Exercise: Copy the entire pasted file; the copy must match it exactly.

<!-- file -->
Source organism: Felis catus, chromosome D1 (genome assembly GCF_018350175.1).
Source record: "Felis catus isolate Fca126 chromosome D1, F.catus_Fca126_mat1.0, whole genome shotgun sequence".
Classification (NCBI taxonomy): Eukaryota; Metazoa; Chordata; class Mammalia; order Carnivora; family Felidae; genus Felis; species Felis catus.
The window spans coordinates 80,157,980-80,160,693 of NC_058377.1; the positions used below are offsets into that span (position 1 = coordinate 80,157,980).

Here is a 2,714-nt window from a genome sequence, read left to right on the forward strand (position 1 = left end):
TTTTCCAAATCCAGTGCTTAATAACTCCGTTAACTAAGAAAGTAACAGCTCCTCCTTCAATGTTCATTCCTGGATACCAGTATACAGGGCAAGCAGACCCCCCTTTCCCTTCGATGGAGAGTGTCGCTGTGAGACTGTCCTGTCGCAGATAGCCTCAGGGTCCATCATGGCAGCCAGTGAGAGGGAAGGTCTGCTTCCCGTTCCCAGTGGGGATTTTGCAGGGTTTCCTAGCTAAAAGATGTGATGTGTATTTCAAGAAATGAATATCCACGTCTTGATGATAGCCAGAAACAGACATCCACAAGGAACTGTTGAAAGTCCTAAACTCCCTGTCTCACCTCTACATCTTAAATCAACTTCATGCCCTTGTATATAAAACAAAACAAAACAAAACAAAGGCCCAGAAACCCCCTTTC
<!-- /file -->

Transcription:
Source organism: Felis catus, chromosome D1 (genome assembly GCF_018350175.1).
Source record: "Felis catus isolate Fca126 chromosome D1, F.catus_Fca126_mat1.0, whole genome shotgun sequence".
Classification (NCBI taxonomy): Eukaryota; Metazoa; Chordata; class Mammalia; order Carnivora; family Felidae; genus Felis; species Felis catus.
The window spans coordinates 80,157,980-80,160,693 of NC_058377.1; the positions used below are offsets into that span (position 1 = coordinate 80,157,980).

Here is a 2,714-nt window from a genome sequence, read left to right on the forward strand (position 1 = left end):
TTTTCCAAATCCAGTGCTTAATAACTCCGTTAACTAAGAAAGTAACAGCTCCTCCTTCAATGTTCATTCCTGGATACCAGTATACAGGGCAAGCAGACCCCCCTTTCCCTTCGATGGAGAGTGTCGCTGTGAGACTGTCCTGTCGCAGATAGCCTCAGGGTCCATCATGGCAGCCAGTGAGAGGGAAGGTCTGCTTCCCGTTCCCAGTGGGGATTTTGCAGGGTTTCCTAGCTAAAAGATGTGATGTGTATTTCAAGAAATGAATATCCACGTCTTGATGATAGCCAGAAACAGACATCCACAAGGAACTGTTGAAAGTCCTAAACTCCCTGTCTCACCTCTACATCTTAAATCAACTTCATGCCCTTGTATATAAAACAAAACAAAACAAAACAAAGGCCCAGAAACCCCCTTTC